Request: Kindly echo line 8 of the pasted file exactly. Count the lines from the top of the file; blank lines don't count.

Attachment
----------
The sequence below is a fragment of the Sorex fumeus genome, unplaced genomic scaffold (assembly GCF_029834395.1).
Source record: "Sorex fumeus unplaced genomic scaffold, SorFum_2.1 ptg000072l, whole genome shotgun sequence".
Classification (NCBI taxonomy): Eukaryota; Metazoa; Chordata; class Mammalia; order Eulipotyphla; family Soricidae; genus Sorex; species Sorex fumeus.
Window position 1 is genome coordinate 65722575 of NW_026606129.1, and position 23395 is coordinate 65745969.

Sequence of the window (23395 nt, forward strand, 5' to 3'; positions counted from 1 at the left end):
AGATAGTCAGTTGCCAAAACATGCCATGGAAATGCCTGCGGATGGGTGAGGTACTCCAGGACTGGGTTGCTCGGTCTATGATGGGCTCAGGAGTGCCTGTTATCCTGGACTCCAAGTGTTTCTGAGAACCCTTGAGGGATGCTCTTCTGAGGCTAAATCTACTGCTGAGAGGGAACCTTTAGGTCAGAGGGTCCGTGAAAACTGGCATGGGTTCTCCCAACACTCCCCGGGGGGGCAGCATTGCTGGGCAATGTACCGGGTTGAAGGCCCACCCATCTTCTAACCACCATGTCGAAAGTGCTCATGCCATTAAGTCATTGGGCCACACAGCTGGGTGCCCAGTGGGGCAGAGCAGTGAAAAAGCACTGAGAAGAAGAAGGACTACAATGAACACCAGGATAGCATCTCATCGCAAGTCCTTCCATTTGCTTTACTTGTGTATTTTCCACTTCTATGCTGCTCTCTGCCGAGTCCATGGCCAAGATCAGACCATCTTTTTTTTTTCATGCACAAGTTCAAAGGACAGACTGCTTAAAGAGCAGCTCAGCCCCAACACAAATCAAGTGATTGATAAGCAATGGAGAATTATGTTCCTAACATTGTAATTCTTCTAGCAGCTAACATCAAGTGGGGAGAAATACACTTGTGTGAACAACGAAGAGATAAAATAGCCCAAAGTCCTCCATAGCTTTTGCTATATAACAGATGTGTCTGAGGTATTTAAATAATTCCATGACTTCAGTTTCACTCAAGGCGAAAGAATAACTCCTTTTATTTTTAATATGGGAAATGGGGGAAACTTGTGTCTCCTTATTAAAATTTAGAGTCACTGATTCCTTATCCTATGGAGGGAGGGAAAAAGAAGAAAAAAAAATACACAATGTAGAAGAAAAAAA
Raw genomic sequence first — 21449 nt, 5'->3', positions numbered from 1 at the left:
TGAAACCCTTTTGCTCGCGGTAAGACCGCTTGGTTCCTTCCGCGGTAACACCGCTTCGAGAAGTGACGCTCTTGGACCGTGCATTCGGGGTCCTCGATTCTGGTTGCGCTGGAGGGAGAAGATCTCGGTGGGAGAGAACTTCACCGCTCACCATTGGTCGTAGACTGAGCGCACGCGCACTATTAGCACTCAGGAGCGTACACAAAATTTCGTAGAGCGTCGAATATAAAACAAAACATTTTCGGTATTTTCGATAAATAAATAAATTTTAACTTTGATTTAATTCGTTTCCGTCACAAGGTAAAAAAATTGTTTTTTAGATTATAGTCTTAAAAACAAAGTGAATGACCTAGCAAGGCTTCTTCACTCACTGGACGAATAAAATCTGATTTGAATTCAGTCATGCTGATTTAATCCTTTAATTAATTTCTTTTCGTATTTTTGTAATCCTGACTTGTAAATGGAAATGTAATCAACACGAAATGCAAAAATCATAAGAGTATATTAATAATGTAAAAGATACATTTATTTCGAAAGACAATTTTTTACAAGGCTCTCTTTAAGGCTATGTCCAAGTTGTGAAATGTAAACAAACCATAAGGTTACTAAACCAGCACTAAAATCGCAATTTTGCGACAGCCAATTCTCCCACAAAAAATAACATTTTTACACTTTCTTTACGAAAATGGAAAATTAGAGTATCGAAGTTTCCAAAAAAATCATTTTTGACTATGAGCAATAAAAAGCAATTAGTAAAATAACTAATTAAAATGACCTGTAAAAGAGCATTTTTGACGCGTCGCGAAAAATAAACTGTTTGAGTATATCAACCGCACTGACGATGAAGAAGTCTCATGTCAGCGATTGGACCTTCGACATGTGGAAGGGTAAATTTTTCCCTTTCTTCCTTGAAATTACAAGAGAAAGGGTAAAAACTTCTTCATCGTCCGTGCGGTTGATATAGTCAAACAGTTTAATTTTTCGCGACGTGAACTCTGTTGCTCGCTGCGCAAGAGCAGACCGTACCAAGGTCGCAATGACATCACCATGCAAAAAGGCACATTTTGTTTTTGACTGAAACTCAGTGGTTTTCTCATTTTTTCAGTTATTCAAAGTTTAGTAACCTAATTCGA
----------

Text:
TGAAACCCTTTTGCTCGCGGTAAGACCGCTTGGTTCCTTCCGCGGTAACACCGCTTCGAGAAGTGACGCTCTTGGACCGTGCATTCGGGGTCCTCGATTCTGGTTGCGCTGGAGGGAGAAGATCTCGGTGGGAGAGAACTTCACCGCTCACCATTGGTCGTAGACTGAGCGCACGCGCACTATTAGCACTCAGGAGCGTACACAAAATTTCGTAGAGCGTCGAATATAAAACAAAACATTTTCGGTATTTTCGATAAATAAATAAATTTTAACTTTGATTTAATTCGTTTCCGTCACAAGGTAAAAAAATTGTTTTTTAGATTATAGTCTTAAAAACAAAGTGAATGACCTAGCAAGGCTTCTTCACTCACTGGACGAATAAAATCTGATTTGAATTCAGTCATGCTGATTTAATCCTTTAATTAATTTCTTTTCGTATTTTTGTAATCCTGACTTGTAAATGGAAATGTAATCAACACGAAATGCAAAAATCATAAGAGTATATTAATAATGTAAAAGATACATTTATTTCGAAAGACAATTTTTTACAAGGCTCTCTTTAAGGCTATGTCCAAGTTGTGAAATGTAAACAAACCATAAGGTTACTAAACCAGCACTAAAATCGCAATTTTGCGACAGCCAATTCTCCCACAAAAAATAACATTTTTACACTTTCTTTACGAAAATGGAAAATTAGAGTATCGAAGTTTCCAAAAAAATCATTTTTGACTATGAGCAATAAAAAGCAATTAGTAAAATAACTAATTAAAATGACCTGTAAAAGAGCATTTTTGACGCGTCGCGAAAAATAAACTGTTTGAGTATATCAACCGCACTGACGATGAAGAAGTCTCATGTCAGCGATTGGACCTTCGACATGTGGAAGGGTAAATTTTTCCCTTTCTTCCTTGAAATTACAAGAGAAAGGGTAAAAACTTCTTCATCGTCCGTGCGGTTGATATAGTCAAACAGTTTAATTTTTCGCGACGTGAACTCTGTTGCTCGCTGCGCAAGAGCAGACCGTACCAAGGTCGCAATGACATCACCATGCAAAAAGGCACATTTTGTTTTTGACTGAAACTCAGTGGTTTTCTCATTTTTTCAGTTATTCAAAGTTTAGTAACCTAATTCGA